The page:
Critics think Twitter is old and wrinkly.
I disagree. Writing there is just different. Until you try writing there, it won’t make sense.
Twitter has had a renaissance of late. People are going back for the written word. We’re exhausted by 15-second TikToks that are a sensory overload.
After nuking my 20,000 follower Twitter account and starting again, I wrote every day for 210 days.
Here’s what happened.
I discovered the odd world of micro-blogging
Traditional online writing has a lot of filler.
On Twitter you’ve got to get to the point before you run out of characters. It was like a Wordle game for me.
Threads make you string together a series of tweets to form a full article.
- Short, sharp sentences
- No regard for grammar
- The look of the text matters as much as the info
Crafting a Twitter Thread is similar to how Michael Angelo carved the statue of David out of marble. He got a huge chunk of marble and just chipped way until a man with a huge willy emerged.
Twitter Threads are like that.
I took some of the posts from my WordPress blog and tried carving away the excess layers to get to the main points. They did okay. Then I had a huge discovery…
It’s easier and more fun to write Twitter Threads from scratch. It takes less time and forces you to channel the most concise thoughts known to humankind.
Saying a lot with few words is a superpower. The skill has bled into my long-form writing. Some of my article sentences now look and feel like tweets.
You don’t know what will pop
Twitter has many strange subcultures. The tweets that work best are odd.
One trend I’ve never seen before is all about doing your work alone and telling no one. I think it’s a rebellion against all the busy-being-awesome Instagram influencers that share every moment of their god-damn lives.
Random thoughts like this did well early on:
My friend’s wife is Ukrainian. Her family are trapped in the warzone. He is devastated. And here I was complaining about my broken garage door.
War puts everything in perspective. Today is a day to be grateful for peace.
As you document what’s going on the writing happens automatically. It’s not about what blows up on Twitter and goes viral. It’s about who you help.
Anonymous users are everywhere
Pen names on Twitter are the standard.
Your real identity doesn’t matter. Many of you will love this feature, because on places like LinkedIn, you get forced to use your real name. Welcome to the Cyberpunk metaverse of Twitter 🙂
Writing one thing per day is a powerful habit
Habits build creator careers. Read that again.
Twitter is a habit so small anyone can start doing it. I mean if you can’t come up with one sentence that becomes a tweet, then there’s something wrong. It’s easy-peasy-japanesey.
I found it’s not what I wrote on Twitter but the momentum my consistency gave me that made the difference.
Writing daily is harder than it sounds, especially if you got a work boss riding your ass. Twitter is how you get a powerful writing habit.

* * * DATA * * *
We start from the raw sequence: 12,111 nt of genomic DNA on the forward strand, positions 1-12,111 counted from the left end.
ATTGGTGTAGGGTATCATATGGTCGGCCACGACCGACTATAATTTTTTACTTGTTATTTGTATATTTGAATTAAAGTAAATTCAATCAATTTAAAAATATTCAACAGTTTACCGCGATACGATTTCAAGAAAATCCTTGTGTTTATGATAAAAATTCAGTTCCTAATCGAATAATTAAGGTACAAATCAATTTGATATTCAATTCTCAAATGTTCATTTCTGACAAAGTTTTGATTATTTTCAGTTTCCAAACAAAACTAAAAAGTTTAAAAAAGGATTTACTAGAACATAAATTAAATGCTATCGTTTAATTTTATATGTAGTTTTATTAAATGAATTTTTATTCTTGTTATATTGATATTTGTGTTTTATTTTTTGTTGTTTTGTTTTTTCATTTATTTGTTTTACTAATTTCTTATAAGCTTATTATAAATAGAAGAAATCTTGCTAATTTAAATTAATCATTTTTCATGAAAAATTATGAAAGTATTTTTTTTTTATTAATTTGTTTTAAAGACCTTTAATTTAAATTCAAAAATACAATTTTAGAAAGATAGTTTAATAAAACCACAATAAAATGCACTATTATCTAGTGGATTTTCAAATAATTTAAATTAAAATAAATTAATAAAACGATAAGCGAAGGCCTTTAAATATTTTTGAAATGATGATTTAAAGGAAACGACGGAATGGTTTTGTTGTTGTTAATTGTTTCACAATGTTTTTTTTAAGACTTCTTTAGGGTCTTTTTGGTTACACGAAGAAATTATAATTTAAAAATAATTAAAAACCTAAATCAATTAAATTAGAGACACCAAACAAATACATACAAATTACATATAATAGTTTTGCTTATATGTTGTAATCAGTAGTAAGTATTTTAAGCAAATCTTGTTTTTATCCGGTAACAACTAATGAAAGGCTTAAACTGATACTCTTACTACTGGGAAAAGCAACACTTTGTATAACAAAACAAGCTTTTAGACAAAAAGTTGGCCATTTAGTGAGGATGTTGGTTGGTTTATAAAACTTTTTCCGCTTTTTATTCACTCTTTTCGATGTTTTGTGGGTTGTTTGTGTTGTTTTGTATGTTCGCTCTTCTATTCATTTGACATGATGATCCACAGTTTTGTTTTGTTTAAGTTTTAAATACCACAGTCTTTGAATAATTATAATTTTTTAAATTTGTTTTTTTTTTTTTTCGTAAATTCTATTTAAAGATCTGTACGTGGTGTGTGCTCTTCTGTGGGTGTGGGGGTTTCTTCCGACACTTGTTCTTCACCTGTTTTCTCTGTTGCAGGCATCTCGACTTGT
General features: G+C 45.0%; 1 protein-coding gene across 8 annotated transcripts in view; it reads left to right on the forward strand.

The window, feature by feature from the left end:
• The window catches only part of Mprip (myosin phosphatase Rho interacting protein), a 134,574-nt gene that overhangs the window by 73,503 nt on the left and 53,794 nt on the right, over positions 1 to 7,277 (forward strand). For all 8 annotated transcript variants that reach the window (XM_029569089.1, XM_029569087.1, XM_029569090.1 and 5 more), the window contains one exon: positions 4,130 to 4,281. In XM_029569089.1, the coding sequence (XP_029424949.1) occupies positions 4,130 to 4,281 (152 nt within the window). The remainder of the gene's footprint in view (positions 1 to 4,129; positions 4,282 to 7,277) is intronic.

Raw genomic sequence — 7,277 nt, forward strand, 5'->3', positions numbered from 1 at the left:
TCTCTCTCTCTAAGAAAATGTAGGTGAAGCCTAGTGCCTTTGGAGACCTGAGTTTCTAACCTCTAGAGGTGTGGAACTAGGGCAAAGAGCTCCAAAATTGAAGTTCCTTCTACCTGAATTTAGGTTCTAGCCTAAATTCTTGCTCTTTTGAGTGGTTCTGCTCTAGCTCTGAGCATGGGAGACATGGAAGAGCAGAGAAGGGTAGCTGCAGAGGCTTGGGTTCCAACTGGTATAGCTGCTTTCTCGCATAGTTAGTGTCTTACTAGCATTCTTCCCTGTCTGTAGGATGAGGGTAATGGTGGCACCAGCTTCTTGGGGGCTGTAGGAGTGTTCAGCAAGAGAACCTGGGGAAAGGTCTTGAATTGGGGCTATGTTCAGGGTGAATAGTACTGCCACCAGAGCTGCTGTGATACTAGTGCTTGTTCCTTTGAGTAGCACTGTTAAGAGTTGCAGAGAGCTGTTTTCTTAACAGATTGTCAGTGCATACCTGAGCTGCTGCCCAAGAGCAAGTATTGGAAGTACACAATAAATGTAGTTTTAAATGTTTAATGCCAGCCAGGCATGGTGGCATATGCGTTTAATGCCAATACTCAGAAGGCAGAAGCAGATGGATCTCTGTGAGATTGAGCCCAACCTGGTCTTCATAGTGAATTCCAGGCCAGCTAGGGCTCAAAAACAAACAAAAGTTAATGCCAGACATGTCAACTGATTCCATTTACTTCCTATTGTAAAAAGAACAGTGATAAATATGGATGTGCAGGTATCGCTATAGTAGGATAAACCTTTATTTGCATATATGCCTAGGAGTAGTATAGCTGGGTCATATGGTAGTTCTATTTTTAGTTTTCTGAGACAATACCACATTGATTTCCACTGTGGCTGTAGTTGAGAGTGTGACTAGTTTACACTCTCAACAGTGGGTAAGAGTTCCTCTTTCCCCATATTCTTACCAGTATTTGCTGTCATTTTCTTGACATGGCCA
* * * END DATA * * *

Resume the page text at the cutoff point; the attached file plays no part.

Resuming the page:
Tweets became the basis for all other content
What I loved about Twitter during my experiment was its speed.
You can post a tweet and get reactions, comments and feedback, fast. Some of my most popular tweets became headlines for long-form articles. I used tweet threads as the bones of new articles too.
Sometimes the tweet and the article it inspired were obvious. Other times Twitter just gave me a headstart to beat writer’s block over the head.
I used to spend hours crafting out long pieces of writing, only to publish them and discover they had zero usefulness in the real world.
Twitter solved that problem for me. I don’t guess. I use data to guide what topics I cover and validate ideas.
Use Twitter as a testing ground for ideas.
Email subscribers took a while to crank
Email subscribers are the lifeblood of a writer’s life.
Without them you’re left broke and homeless when Mark Zuckerberg decides to tweak the algorithms and line his pocket with ad dollars. I learned that to get email subscribers on Twitter there were three strategies:
1. Place a link in your bio
Twitter lets you place a link in your Twitter bio (LinkedIn now does too). I made the link go to my eBook landing page. From there, I collect a reader’s email address.
2. Create a Revue Newsletter
Revue is a newsletter app that got acquired by Twitter. Because they own it, they promote it.
All I did was set up a Revue newsletter to collect emails. Then every week I imported them into my main ConvertKit email list.
3. Write Twitter Threads and make the last tweet a link to your email list
The only other strategy is to write Twitter Threads and make the last tweet a link to your email list (example below).
At the start the number of email subscribers I got was low.
Now the numbers are starting to get much bigger. A quarter of all new email subscribers I now get come from Twitter. Some days that can be as high as 50 new people.
Without these gorgeous humans my writing career would already be dead. I’d be back at a 9-5 job, begging my boss to take time off so I could spend time with my soon-to-be-born daughter. No thanks.
Collect email addresses or die trying.
Back them up with a second email list or a Discord community as an insurance policy against unsubscribes — and Zucks.
What I still need to do
Twitter has been a blast. I’ve learned a lot. One thing I still need to do is turn on auto-replies and auto-DMs (direct messages).
This adds another way to get readers onto your email list. I use a tool called Tweet Hunter to schedule my tweets. It comes with these two features. I just haven’t turned them on yet. Why?
It’s best to go slow. If you spam people with too many requests to click stuff, they simply think you’re an internet marketer and switch off.
I’d rather be a human than a robot internet marketer. But that’s just me.
That’s what my 210-day Twitter experiment taught me. I’m sold on the platform and intend to be there until I’m a grandpa, or Papa Elon destroys it.